I have always felt that a name can make or break a story. However, that fact really depends on the individual reader. Where I have a hard time seeing Julia as an evil queen, the next reader might like the juxtaposition of a soft, melodic name against the evil persona they take on. The typical sound of a villain’s name is sharp, tense, or abbreviated. The name origins often relate to darkness and death. Take for example, Voldemort. In French, Vol-de-mort translates to “flight from death.” The name has a rolling sharpness to it, but also a built in meaning. The suffix “mort” means death. There are a lot of layers to the name Voldemort above and beyond the French translation and the Latin root, but we will save that concept for later.

Now, if we take the idea of Julia as a villain, we are fighting against the perceived evil villain name trope.  Who do you immediately think of when you hear the name Julia? For me, I think of Julia Roberts, Julia Stiles and Julia Child. Julia Roberts and Julia Stiles are both actresses. I picture Vivian from Pretty Woman, Tinkerbell from Hook,  and Julianne from My Best Friend’s Wedding. Then we have Kat Straford from Ten Things Hate About You  and Sara Johnson from Save the Last Dance.  Julia Child makes me think of food – and Meryl Streep. Maybe my problem is that I am a very visual person who watches a lot of movies.  None of these images draw up EVIL VILLAIN…… to me. As a reader, if you name a villain Julia, you have to make me believe that this person can be evil. Other people might just accept it, or they may like it because it goes against the norm.


Every person is going to have a reaction to a written name. There will be a connotation to it based on the reader’s own experiences and interests. We all see the world in a different light. For our first exercise, we are going to look at our own perceptions of a name through two pieces of flash fiction, due by next Sunday, January 8th.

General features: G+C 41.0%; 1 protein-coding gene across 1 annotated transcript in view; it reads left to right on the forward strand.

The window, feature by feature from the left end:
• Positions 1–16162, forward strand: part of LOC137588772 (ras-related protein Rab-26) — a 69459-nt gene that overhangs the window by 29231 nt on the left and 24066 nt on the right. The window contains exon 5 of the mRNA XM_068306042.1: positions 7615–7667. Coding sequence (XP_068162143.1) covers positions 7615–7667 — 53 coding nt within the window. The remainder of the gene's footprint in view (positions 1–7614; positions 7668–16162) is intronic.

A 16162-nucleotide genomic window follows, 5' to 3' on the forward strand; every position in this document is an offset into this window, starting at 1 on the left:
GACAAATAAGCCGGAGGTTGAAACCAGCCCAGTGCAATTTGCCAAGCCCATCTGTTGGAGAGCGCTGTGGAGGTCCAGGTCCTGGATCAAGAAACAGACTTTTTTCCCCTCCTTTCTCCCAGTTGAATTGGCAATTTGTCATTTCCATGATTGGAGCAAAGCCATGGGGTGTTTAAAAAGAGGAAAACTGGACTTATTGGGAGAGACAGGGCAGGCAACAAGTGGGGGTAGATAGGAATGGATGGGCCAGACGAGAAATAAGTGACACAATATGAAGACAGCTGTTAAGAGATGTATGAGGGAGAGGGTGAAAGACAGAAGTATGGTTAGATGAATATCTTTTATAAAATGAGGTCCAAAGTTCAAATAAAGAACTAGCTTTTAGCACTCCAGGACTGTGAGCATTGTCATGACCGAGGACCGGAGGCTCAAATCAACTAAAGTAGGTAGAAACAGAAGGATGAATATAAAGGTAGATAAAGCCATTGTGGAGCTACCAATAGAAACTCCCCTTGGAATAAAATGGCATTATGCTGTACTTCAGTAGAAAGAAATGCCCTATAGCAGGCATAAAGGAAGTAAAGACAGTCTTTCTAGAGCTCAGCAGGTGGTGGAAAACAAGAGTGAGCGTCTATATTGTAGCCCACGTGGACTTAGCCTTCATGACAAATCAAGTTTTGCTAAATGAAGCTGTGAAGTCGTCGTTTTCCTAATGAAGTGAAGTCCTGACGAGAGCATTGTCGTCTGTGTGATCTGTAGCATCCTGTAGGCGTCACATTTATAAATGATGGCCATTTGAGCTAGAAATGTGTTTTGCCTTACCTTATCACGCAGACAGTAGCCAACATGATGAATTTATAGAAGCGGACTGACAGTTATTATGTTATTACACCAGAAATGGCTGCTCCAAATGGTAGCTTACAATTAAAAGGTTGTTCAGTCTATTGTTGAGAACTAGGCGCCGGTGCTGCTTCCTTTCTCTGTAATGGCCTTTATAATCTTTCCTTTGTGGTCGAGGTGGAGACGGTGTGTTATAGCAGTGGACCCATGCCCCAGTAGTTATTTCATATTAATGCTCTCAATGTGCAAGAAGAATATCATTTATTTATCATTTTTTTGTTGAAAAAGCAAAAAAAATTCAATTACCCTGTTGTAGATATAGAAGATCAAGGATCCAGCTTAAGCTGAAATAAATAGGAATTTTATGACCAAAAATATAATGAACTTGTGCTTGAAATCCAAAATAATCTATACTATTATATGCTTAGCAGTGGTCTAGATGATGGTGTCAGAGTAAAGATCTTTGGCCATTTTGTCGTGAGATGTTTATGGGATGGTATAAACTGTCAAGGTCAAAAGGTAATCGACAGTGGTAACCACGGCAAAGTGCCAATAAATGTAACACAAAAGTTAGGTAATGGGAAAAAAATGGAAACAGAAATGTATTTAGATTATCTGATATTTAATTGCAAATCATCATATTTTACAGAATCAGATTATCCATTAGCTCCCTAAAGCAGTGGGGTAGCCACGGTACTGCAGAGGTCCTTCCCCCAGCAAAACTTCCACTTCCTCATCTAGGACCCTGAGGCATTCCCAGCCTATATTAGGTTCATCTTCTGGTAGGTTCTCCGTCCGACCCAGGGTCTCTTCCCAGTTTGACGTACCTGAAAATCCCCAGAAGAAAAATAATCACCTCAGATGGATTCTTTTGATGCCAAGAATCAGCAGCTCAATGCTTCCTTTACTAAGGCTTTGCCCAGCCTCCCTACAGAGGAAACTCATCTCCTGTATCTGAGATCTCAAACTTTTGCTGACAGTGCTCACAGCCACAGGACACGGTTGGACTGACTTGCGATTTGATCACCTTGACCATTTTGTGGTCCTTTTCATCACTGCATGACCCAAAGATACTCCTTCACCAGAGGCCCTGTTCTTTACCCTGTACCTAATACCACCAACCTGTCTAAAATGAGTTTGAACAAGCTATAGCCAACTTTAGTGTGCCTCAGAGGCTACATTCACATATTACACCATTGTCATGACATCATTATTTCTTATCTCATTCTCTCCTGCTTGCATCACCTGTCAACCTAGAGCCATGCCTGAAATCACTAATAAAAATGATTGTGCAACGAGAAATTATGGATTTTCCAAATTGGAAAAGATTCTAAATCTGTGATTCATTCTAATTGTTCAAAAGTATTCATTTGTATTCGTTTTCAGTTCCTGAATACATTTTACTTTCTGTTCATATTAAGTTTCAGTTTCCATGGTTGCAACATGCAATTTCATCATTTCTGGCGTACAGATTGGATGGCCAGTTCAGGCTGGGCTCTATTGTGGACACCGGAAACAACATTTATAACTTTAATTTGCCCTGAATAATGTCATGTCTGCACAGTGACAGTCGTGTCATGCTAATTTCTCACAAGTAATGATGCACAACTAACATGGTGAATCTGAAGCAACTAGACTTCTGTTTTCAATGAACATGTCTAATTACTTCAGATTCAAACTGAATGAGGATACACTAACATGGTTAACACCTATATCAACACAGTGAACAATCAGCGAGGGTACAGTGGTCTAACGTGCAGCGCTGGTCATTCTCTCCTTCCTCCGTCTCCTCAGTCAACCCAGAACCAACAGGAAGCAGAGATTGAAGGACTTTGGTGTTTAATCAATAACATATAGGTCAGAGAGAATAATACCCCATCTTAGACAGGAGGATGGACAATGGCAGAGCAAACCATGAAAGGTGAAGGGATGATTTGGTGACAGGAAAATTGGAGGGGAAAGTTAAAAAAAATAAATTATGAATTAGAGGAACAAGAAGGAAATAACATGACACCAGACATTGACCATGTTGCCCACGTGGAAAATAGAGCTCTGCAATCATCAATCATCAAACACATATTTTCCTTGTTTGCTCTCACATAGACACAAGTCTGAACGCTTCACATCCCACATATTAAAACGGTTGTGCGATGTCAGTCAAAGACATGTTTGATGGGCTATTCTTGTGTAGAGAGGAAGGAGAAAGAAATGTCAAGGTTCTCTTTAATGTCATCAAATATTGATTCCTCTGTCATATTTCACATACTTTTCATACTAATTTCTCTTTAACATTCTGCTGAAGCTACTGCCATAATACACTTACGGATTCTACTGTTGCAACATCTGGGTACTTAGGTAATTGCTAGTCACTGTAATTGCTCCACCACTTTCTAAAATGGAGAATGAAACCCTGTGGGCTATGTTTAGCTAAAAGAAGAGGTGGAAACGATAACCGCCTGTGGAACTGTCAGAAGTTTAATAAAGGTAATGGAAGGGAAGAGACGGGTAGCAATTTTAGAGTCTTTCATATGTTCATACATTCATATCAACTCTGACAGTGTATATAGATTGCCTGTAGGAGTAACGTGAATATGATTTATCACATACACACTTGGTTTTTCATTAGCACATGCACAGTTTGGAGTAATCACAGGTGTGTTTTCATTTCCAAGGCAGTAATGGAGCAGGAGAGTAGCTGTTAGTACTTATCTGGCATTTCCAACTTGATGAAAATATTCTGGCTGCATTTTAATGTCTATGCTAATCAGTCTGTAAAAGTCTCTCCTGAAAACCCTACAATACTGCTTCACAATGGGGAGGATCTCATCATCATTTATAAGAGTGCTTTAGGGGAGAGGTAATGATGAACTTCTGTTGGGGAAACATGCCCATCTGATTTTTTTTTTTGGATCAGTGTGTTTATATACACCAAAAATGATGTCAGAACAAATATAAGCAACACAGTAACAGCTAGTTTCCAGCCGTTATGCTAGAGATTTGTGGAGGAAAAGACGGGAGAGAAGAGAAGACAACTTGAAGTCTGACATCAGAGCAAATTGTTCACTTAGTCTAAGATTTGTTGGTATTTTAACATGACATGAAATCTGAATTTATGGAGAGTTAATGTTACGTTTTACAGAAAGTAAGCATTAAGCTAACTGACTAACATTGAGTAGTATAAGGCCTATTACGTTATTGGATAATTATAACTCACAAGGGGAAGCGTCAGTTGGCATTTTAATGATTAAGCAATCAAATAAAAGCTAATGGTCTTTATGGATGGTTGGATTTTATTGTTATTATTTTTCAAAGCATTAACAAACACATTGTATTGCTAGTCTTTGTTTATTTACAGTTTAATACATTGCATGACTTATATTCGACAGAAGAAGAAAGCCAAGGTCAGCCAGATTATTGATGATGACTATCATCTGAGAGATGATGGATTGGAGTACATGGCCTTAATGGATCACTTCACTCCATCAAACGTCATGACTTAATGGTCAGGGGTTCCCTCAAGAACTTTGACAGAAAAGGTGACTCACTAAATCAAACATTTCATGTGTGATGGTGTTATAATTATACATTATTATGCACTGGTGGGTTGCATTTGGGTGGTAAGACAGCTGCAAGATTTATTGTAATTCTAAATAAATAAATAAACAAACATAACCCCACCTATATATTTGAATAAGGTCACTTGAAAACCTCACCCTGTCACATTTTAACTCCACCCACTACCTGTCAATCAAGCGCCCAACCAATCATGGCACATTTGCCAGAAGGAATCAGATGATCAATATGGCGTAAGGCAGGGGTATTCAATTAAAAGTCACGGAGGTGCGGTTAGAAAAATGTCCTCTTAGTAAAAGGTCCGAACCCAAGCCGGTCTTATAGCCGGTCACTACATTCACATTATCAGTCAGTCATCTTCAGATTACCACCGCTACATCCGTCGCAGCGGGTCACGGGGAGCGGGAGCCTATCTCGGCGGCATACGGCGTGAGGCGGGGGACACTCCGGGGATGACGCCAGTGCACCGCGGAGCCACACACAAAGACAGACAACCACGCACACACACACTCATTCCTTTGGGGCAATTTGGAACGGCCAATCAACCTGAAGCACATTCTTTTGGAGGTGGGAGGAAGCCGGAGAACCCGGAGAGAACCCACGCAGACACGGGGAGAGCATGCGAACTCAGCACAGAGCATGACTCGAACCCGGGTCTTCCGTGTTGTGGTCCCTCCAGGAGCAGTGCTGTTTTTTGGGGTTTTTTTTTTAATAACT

From the list below, chose two character names:

  • Caesar Frayne
  • Jane Anderson
  • Ron Evans
  • Garron Amos
  • Victor Reyes
  • Lillian Cross
  • Poliquin Vane
  • Sarah Francis
  • Paul Marcus
  • Davion Meadows
  • Wilmer Kaine
  • Emmaline Cooper
  • Andrea Sullivan
  • Charles Hall

Now,  choose the setting that you think best fits each character you have chosen above (based on your perception of the name):

  • An orchard
  • A lighthouse
  • A castle tower or castle dungeon
  • A slaughterhouse
  • An attic
  • An underground storm shelter or apocalypse bunker
  • A high school prom
  • A hair salon
  • A used car dealership
  • A fishing boat
  • A hotel room
  • A condemned apartment building
  • A Vegas stage show
  • A cemetery

Using your character names and settings, sketch a scene for each character that gives the reader an insight to who this person is and why they are in this place. Be sure to use what you have learned from writing different POV’s to help draw the reader into the setting based on the character’s viewpoint and description of the location. When writing the character for this exercise, it is important to go with your gut intuition. We aren’t trying to break any rules or challenge a trope. This is purely about your perception of a name and the character that it draws to your mind.

As the week progresses, be sure to check out everyone’s posts and take the following questions into consideration as you comment on their pieces:

  •  Based on your own perception of the name, did it seem fit the story being told?
  • Which setting did the author chose?
  •  What personality traits did you pick up on from the character?
  •  Could you relate to/commiserate with this character?

Blog Roll

Frankie’s Wining Room

Katie Rene Johnson

K.S. King

Shannon Writes Things

Corrie Lavina Knight Edits